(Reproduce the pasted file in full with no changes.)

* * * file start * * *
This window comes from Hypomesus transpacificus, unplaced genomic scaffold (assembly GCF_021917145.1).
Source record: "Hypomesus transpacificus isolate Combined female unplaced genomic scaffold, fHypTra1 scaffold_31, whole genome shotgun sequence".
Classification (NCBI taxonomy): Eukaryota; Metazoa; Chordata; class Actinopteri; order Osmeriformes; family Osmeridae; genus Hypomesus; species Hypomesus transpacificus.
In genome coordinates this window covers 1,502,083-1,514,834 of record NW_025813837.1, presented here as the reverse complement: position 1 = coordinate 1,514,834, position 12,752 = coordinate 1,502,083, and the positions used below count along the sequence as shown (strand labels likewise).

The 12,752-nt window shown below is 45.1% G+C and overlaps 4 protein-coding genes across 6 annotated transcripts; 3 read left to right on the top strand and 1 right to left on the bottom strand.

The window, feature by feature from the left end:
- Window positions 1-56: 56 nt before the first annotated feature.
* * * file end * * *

This window comes from Hypomesus transpacificus, unplaced genomic scaffold (assembly GCF_021917145.1).
Source record: "Hypomesus transpacificus isolate Combined female unplaced genomic scaffold, fHypTra1 scaffold_31, whole genome shotgun sequence".
Classification (NCBI taxonomy): Eukaryota; Metazoa; Chordata; class Actinopteri; order Osmeriformes; family Osmeridae; genus Hypomesus; species Hypomesus transpacificus.
In genome coordinates this window covers 1,502,083-1,514,834 of record NW_025813837.1, presented here as the reverse complement: position 1 = coordinate 1,514,834, position 12,752 = coordinate 1,502,083, and the positions used below count along the sequence as shown (strand labels likewise).

The 12,752-nt window shown below is 45.1% G+C and overlaps 4 protein-coding genes across 6 annotated transcripts; 3 read left to right on the top strand and 1 right to left on the bottom strand.

The window, feature by feature from the left end:
- Window positions 1-56: 56 nt before the first annotated feature.